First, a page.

This study examined the influence of interpersonal stressors, and interpersonal stress coping methods, on depression among teachers. Interpersonal stressors include 1) interpersonal conflict; 2) interpersonal blunders; and 3) interpersonal friction. Interpersonal stress coping methods are 1) positive-relationship oriented; 2) negative-relationship oriented; or 3) postponed-solution oriented. Participants were 424 teachers from preschools, elementary/middle/high schools, and special needs schools. All three types of interpersonal stressors, and the negative-relationship oriented coping method, had significant and positive influences on depression. In contrast, the postponed-solution coping method had a significant and negative effect on depression.
This study developed a scale for evaluating the self-expression styles of university students and then verified its reliability and validity. Participants were 186 university students who were asked to complete a questionnaire containing questions about self-expression, shyness, aggressiveness, and assertion. The factor analysis revealed a scale consisting of four factors: assertive, aggressive, submissive, and indirect. Internal consistency was found to be sufficient, and partial validity was confirmed. These results indicate that the scale is useful for measuring the tendencies of an individual’s self-expression.
This study aimed to validate a model in which anger-in mediates anger rumination resulting in anger-out by focusing on the subconcepts. Questionnaires including an anger rumination scale and items on anger expression were distributed to 244 female university students. A covariance structure analysis revealed an adequate fit of the assumed model, implying that although anger-in reduced anger-out, it increased anger-out indirectly by mediating anger rumination.
This study investigated the effect of adult attachment on altruistic behavior and the mediating role of empathy. Nine hundred students answered an online survey, in which they were asked about adult attachment, empathy, and altruistic behavior towards family members, friends, and other people. The results of structural equation modeling indicated that while empathic concern mediated negative effects of attachment avoidance and positive effects of attachment anxiety on altruistic behavior, personal distress mediated negative effects of attachment anxiety on altruistic behavior.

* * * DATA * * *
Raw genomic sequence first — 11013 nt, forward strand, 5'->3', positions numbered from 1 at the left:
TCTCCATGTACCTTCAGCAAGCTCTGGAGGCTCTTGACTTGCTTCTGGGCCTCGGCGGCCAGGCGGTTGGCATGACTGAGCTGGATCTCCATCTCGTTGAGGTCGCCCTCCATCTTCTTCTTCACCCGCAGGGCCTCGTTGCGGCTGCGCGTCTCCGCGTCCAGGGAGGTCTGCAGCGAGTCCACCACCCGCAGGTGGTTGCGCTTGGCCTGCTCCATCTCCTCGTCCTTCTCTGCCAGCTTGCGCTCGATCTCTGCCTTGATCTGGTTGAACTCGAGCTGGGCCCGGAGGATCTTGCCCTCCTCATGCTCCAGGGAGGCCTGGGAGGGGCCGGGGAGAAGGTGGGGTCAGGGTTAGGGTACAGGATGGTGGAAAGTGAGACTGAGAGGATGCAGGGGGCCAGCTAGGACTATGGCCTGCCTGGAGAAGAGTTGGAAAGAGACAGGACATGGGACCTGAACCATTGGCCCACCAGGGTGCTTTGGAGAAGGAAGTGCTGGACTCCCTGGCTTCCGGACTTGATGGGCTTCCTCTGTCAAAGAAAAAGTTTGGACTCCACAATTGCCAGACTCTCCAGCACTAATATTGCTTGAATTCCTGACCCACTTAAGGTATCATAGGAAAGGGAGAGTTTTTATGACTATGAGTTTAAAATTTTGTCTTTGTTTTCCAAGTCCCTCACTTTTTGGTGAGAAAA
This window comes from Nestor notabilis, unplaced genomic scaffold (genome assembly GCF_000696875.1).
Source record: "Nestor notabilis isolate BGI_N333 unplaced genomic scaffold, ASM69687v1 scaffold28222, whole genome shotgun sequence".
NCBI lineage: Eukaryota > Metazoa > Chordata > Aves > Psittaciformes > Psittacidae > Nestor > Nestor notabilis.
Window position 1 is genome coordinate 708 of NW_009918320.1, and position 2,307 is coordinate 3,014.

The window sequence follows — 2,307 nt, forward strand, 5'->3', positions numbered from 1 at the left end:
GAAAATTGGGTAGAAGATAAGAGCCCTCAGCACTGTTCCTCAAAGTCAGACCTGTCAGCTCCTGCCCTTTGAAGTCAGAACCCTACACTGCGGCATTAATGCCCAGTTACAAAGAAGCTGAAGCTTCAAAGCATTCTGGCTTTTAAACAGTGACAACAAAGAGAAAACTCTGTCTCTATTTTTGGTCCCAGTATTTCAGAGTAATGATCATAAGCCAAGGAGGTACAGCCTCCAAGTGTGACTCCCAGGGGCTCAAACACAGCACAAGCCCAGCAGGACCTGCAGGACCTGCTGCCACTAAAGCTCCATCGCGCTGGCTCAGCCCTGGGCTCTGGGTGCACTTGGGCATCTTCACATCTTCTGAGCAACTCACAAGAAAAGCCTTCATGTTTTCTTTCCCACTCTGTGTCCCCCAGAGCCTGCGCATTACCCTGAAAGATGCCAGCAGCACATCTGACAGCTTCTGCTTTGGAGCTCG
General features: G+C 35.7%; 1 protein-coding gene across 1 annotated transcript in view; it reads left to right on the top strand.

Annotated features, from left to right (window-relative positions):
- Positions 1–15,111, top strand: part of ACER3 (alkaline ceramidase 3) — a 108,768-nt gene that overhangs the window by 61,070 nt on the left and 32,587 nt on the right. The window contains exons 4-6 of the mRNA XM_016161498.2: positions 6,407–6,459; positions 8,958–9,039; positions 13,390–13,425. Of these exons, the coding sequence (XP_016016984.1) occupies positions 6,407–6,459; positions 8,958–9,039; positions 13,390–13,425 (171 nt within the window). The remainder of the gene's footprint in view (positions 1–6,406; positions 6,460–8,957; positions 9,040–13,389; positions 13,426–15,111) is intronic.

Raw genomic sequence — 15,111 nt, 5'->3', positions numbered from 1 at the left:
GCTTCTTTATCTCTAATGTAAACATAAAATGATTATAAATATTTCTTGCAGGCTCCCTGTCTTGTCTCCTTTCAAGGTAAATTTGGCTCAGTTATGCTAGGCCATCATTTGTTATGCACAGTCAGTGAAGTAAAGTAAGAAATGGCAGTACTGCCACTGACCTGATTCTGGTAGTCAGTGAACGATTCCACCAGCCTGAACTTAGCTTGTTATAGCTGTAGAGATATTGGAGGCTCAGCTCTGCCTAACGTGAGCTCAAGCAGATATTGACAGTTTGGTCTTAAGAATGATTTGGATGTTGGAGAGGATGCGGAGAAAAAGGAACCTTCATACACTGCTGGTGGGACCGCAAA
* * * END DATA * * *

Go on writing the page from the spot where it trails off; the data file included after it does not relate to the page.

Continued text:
The present study examined the relationships of sunshine duration with extraversion and neuroticism. Previous studies suggested that individuals living in regions that receive little direct sunlight tend to experience depression and lack of sleep, which are associated with particular personality traits. Moreover, they are associated with increases in the amount of serotonin with longer daylight durations. We used a Japanese dataset including 18,922 adults (9,227 females; mean age: 47.74) and conducted a prefecture-level analysis. Results of multiple regression analysis indicated that neuroticism was negatively associated with sunshine duration while extraversion was not. The results showed that sunshine duration may explain the variance of regional differences in personality traits.
The purpose of this study was twofold: (a) to examine the actual circumstances of involvement in gambling, and (b) to investigate the relationships between levels of the gambling problem and the Big Five personality traits among Japanese adults. Nine hundred Japanese adults were asked to complete a web-based questionnaire to measure their levels of involvement in gambling and personality traits. The results indicated that approximately 47% of the participants had engaged in gambling before. In addition, a positive relationship was observed between levels of gambling involvement and Neuroticism, while Agreeableness and Conscientiousness were negatively related to levels of gambling involvement.